Beyond the Wall Recommendation: Partner with Central American Countries to Address Root Causes of Migration

(AP Photo/Eduardo Verdugo)

With cutbacks in support for anti-corruption efforts and aid for Central America, the United States has abandoned once promising policies to address the causes of migration.

It doesn’t have to be this way.

The United States can help address the root causes of migration by: restoring critical aid to important development priorities in the region; reprioritizing support for strengthening anti-impunity, rule of law, and governance reforms; and working to promote economic development in the region.

Restore critical aid that will improve conditions in Central America, and condition U.S. assistance on demonstrable progress to much-needed strengthening of public institutions in Central America.

President Trump has cut off hundreds of millions of dollars in critical aid to countries like El Salvador, Guatemala, and Honduras. This cut-off in U.S. assistance limits the reach and effectiveness of essential programs that address the root causes of migration.

The United States should restore aid to the region to fund programs that directly address the drivers of migration, including corruption, poverty, and violence. Specifically, the U.S. government should:

1.) Target assistance to expand evidence-based, community-level programs to reduce youth crime and violence, reintegrate youth seeking to leave the influence of street gangs and criminal groups, and protect women, young people, and children who have suffered violence.

2.) Support evidence-based employment creation and job training programs that focus on at-risk youth in targeted communities.

3.) Focus security-related funding on strengthening civilian law enforcement and justice institutions and making them more accountable and transparent. Aid should be directed toward bolstering policing capacity overall (such as police investigation techniques, vetting, recruitment and training, etc.) and community policing, as well as to enhancing the independence and capabilities of prosecutors and judges by supporting merit-based evaluation and disciplinary systems and ensuring adequate protection for judges, prosecutors and other justice officials.

4.) Help strengthen civil society organizations and their efforts to hold governments accountable.

5.) Condition aid on demonstrable progress to much-needed strengthening of public institutions in Central America.

Prioritize anti-impunity, rule of law, and governance reforms in Central America.

In an effort to secure commitments on migration enforcement and “safe” third country deals, President Trump has focused on migration cooperation over the fight against corruption in dealings with Central American leaders. Without U.S. pressure to uphold reforms, leaders in these countries have readily dismantled decades of U.S.-backed anti-impunity, rule of law, and governance work in the region.

Guatemala’s leaders killed a highly successful anti-corruption initiative in 2019 without any pushback from the White House, which had historically provided critical support regardless of who was in office. In the first weeks of 2020, the Honduran government similarly destroyed a promising anti-impunity initiative, while prompting no response from the White House. Both of these countries had recently signed “safe third country” deals with the Trump administration and understood that the United States primary focus is on migration policy in the region.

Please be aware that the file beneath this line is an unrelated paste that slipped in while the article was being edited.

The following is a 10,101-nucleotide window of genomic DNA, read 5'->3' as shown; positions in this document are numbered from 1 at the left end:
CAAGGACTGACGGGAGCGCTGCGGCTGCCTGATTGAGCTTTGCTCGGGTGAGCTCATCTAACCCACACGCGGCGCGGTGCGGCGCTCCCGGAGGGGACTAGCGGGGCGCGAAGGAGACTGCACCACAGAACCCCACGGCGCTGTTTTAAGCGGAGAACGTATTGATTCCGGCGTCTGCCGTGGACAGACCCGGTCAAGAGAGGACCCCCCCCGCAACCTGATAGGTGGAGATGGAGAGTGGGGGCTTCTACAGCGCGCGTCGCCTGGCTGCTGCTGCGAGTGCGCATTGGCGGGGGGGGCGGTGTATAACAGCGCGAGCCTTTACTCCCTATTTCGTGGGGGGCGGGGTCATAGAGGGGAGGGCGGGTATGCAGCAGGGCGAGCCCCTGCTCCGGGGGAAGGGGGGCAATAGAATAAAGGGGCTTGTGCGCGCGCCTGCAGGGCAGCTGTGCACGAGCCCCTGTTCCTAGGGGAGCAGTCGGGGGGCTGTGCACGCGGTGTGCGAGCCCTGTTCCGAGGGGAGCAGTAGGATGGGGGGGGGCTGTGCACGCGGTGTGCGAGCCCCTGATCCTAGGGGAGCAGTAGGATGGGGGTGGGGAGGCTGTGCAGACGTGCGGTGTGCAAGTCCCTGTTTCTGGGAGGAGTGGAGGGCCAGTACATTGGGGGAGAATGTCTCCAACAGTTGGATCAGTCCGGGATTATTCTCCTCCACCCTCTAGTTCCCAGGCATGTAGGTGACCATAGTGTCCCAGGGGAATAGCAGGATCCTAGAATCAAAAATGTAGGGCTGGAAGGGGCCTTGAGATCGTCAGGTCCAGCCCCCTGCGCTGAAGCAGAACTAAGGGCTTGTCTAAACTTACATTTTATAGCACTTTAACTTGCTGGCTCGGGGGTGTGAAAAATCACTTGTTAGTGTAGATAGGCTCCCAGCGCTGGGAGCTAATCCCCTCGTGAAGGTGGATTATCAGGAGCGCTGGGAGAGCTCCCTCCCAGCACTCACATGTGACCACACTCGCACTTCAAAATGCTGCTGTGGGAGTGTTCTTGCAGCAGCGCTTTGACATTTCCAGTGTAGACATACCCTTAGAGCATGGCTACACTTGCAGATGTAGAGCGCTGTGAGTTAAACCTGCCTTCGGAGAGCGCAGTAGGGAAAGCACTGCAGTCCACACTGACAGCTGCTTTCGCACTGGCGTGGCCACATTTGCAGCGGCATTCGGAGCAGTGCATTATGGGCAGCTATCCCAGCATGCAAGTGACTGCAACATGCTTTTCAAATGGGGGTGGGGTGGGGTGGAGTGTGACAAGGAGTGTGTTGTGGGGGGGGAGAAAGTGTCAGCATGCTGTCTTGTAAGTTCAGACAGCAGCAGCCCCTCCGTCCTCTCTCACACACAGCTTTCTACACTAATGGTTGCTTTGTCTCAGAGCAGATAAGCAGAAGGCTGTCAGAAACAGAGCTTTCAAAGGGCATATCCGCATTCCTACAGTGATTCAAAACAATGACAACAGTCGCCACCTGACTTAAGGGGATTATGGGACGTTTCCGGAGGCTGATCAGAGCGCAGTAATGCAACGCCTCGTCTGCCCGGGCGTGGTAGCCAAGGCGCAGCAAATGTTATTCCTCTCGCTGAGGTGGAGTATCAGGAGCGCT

Corruption is one of the main drivers of migration in the region. The failure of governments in Central America to provide basic security in homes and communities is one of the key reasons people feel they need to flee for their safety. Addressing government officials’ embezzlement of public funds designated for healthcare, education and other programs, as well as tackling the collusion of corrupt government officials and individuals with criminal organizations should be at the heart of U.S. policy in Central America. This means supporting reformers and anti-corruption fighters both within and outside of government. It requires exerting pressure on Central American governments to uphold the rule of law and undertake essential institutional reforms. It calls for close collaboration with civil society organizations that specialize in anti-impunity, transparency, and governance.

Respond to calls from the Mexican government to work together to promote the region’s development.

Poverty and inequality are both critical drivers of migration in Central America, and the United States should take advantage of existing opportunities to strengthen economic development efforts in the region.

In 2019, the López Obrador administration worked with the United Nations Economic Commission on Latin America and the Caribbean (ECLAC) on a “Comprehensive Development Plan of El Salvador, Guatemala, Honduras and Mexico” and it has pledged funds to support the economic development of countries in Central America.

While a focus on the region is welcome, any joint efforts should also address the violence, corruption, and poor governance that is forcing tens of thousands of Central Americans to flee their homes.

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Listen to our podcast episode on the erosion of anti-corruption efforts in Central America:

A Way Forward for Security, Justice, and Human Rights Reform in Central America

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Learn More About Root Causes of Migration in Central America

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